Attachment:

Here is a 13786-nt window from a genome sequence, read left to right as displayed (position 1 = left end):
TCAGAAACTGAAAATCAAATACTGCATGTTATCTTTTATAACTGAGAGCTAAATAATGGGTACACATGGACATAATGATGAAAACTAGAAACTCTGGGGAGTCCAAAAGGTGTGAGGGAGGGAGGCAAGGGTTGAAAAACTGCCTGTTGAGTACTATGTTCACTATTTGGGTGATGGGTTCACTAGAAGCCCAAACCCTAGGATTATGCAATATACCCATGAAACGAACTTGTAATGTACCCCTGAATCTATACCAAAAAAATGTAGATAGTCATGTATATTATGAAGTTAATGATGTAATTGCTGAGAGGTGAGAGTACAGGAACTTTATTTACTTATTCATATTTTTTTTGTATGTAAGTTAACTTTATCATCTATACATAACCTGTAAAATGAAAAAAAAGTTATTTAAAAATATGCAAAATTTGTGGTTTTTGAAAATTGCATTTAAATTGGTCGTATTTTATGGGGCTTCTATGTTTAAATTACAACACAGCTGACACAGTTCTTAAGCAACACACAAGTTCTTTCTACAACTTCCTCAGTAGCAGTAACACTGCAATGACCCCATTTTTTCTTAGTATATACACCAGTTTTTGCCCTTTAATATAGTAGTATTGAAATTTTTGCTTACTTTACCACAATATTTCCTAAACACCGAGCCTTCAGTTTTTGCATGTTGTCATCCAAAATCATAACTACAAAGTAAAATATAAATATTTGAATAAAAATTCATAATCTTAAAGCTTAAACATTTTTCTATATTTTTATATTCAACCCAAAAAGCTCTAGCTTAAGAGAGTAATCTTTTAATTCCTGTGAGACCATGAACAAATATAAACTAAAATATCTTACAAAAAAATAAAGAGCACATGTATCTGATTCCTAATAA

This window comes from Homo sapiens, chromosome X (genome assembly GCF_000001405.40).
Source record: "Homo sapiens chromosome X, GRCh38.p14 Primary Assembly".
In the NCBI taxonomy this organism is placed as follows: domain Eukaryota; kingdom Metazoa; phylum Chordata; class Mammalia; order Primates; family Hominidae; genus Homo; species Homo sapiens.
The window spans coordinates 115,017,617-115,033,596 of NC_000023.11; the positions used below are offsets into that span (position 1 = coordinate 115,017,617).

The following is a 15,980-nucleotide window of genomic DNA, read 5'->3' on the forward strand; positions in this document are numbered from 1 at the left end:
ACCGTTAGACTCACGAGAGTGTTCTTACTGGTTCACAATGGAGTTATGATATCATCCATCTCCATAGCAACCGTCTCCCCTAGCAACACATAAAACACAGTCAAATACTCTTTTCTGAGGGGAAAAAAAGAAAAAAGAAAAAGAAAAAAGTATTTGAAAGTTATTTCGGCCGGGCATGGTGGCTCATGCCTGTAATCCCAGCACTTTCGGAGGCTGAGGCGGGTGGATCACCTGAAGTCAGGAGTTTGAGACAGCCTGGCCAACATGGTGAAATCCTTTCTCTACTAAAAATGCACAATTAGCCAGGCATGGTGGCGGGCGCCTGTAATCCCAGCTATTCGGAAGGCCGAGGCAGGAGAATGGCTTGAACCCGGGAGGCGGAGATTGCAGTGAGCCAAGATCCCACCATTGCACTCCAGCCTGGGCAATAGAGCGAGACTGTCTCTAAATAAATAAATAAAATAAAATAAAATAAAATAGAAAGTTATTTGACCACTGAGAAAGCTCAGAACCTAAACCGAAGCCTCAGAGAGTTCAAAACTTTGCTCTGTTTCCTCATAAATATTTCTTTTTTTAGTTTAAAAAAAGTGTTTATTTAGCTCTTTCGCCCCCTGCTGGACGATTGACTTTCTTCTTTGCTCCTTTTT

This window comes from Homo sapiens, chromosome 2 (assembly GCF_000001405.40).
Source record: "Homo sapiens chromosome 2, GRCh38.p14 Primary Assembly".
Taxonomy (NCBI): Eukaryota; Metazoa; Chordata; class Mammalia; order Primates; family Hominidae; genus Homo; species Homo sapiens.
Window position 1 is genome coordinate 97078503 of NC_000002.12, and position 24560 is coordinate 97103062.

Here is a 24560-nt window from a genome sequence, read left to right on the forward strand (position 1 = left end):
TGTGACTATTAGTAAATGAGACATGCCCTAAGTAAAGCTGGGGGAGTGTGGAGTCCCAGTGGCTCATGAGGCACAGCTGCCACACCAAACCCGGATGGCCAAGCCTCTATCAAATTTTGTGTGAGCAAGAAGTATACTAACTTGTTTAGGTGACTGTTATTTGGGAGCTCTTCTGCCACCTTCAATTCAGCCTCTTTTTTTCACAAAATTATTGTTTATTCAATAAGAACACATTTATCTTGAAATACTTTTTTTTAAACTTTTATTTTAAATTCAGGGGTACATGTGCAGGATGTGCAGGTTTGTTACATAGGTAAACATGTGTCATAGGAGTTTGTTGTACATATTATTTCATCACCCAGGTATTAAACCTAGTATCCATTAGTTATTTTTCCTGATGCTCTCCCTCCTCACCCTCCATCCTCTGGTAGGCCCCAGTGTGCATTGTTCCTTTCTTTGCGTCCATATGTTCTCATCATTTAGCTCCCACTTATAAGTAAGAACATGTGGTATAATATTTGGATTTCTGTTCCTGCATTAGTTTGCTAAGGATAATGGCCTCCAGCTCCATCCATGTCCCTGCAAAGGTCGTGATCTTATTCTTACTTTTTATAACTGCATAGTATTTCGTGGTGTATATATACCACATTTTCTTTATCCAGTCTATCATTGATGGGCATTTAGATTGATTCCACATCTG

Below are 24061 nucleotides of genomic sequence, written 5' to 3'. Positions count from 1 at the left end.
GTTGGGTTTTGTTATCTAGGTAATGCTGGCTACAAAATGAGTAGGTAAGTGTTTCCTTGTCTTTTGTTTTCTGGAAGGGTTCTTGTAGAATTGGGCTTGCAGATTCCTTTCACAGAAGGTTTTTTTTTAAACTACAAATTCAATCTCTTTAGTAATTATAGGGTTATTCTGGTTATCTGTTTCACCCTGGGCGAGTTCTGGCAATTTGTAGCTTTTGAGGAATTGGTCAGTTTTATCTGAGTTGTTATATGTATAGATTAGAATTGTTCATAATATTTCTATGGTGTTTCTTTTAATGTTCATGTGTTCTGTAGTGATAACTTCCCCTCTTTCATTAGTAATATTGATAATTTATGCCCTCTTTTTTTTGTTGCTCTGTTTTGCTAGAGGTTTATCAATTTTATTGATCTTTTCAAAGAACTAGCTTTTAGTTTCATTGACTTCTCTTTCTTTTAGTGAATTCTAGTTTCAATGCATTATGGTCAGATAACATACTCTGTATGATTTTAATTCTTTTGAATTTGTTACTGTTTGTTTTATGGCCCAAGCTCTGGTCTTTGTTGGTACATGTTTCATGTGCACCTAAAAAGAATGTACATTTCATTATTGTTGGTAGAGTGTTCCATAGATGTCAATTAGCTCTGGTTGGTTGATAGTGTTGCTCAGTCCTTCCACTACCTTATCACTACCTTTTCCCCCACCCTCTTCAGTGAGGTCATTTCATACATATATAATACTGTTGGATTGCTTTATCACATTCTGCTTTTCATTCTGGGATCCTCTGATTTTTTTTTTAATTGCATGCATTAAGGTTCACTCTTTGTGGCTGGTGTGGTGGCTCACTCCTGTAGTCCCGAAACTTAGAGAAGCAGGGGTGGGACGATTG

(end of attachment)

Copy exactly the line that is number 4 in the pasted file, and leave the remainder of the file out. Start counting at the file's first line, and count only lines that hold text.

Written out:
Source record: "Homo sapiens chromosome X, GRCh38.p14 Primary Assembly".